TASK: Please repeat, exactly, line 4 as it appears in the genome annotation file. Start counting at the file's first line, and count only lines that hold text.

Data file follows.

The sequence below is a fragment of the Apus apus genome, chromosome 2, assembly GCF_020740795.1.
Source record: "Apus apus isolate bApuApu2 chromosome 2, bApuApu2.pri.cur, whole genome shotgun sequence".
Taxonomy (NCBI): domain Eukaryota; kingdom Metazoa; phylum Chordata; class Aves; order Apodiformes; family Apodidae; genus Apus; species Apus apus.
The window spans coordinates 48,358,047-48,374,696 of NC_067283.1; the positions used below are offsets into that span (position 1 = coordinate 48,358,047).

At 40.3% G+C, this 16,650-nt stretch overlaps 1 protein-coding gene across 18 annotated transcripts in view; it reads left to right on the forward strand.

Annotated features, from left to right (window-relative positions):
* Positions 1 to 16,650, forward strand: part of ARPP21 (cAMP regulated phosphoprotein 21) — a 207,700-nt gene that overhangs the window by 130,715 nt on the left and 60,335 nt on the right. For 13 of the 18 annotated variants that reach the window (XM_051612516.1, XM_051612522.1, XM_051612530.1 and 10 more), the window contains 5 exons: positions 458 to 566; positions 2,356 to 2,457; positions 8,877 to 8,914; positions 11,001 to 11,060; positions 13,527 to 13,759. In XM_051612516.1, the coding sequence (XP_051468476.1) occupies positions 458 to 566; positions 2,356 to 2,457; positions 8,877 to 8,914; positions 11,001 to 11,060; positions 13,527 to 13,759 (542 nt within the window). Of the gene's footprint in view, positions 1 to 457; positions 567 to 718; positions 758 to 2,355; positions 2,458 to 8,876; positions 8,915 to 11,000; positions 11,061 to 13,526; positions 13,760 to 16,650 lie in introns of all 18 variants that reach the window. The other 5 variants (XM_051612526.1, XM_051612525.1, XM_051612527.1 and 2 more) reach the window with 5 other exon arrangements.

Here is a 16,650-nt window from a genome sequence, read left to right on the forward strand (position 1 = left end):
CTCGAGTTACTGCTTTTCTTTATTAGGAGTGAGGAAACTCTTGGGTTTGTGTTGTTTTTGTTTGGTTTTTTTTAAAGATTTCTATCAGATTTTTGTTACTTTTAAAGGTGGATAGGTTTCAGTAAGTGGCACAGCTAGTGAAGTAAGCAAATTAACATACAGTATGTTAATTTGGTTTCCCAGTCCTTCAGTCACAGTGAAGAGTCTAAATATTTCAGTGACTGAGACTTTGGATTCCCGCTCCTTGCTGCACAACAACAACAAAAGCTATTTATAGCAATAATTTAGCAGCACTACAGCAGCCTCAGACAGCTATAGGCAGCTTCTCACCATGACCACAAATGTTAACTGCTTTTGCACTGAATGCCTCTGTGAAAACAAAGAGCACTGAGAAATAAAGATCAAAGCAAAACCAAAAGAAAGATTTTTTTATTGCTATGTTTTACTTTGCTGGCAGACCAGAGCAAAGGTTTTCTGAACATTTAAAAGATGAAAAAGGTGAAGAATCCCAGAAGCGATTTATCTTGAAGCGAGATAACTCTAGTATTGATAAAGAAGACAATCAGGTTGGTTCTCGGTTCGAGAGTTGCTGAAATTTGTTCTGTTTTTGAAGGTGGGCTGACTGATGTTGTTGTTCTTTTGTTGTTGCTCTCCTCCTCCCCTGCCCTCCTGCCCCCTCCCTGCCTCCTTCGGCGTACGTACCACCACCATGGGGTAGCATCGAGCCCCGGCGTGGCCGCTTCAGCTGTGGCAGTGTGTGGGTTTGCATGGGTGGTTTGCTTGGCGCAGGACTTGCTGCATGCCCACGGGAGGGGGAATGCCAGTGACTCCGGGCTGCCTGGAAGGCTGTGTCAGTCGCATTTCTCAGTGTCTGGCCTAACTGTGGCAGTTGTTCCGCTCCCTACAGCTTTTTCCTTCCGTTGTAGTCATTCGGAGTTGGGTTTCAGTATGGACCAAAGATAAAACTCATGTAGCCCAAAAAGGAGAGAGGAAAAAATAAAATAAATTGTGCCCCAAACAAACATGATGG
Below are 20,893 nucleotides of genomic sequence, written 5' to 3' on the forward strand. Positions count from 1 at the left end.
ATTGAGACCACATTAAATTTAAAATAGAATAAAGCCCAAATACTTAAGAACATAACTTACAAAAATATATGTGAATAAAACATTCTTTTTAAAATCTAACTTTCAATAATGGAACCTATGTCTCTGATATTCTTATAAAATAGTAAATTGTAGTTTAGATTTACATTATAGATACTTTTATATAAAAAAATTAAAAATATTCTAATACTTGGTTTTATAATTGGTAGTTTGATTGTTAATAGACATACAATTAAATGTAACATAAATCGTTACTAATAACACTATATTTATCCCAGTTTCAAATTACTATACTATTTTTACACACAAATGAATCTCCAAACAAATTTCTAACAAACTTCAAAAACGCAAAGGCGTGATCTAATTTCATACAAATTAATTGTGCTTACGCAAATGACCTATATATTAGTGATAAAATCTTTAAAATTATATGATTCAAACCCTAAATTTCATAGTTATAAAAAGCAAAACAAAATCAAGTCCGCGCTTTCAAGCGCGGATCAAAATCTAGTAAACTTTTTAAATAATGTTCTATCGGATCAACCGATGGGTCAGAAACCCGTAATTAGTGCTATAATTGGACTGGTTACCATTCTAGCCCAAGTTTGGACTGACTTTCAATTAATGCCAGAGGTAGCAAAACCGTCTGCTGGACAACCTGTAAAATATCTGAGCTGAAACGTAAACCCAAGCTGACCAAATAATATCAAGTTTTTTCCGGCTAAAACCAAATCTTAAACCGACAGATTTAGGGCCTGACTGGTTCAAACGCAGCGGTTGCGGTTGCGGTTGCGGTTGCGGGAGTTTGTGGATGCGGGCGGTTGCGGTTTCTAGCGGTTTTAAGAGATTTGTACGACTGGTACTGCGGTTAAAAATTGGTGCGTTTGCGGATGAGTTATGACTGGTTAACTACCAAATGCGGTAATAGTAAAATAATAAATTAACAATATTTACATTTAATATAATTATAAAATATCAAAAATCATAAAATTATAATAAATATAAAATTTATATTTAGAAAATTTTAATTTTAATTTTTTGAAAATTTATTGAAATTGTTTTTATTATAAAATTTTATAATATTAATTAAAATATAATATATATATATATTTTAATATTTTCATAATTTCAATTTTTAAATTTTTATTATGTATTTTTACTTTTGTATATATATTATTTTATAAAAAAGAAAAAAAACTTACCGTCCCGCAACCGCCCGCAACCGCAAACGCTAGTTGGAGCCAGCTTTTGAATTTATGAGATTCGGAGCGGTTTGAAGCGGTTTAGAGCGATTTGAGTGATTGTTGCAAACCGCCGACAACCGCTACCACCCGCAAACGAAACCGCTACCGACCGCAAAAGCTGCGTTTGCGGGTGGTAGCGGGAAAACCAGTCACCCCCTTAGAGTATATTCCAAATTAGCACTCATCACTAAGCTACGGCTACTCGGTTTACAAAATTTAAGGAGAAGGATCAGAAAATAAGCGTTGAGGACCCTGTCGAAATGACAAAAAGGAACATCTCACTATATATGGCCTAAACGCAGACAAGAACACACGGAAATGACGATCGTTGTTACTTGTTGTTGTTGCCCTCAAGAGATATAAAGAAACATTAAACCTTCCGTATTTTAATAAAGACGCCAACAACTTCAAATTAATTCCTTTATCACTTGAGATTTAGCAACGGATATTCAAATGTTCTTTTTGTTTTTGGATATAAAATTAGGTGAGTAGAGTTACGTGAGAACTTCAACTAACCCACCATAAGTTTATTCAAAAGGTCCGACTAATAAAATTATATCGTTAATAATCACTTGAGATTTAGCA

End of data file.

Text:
The window spans coordinates 48,358,047-48,374,696 of NC_067283.1; the positions used below are offsets into that span (position 1 = coordinate 48,358,047).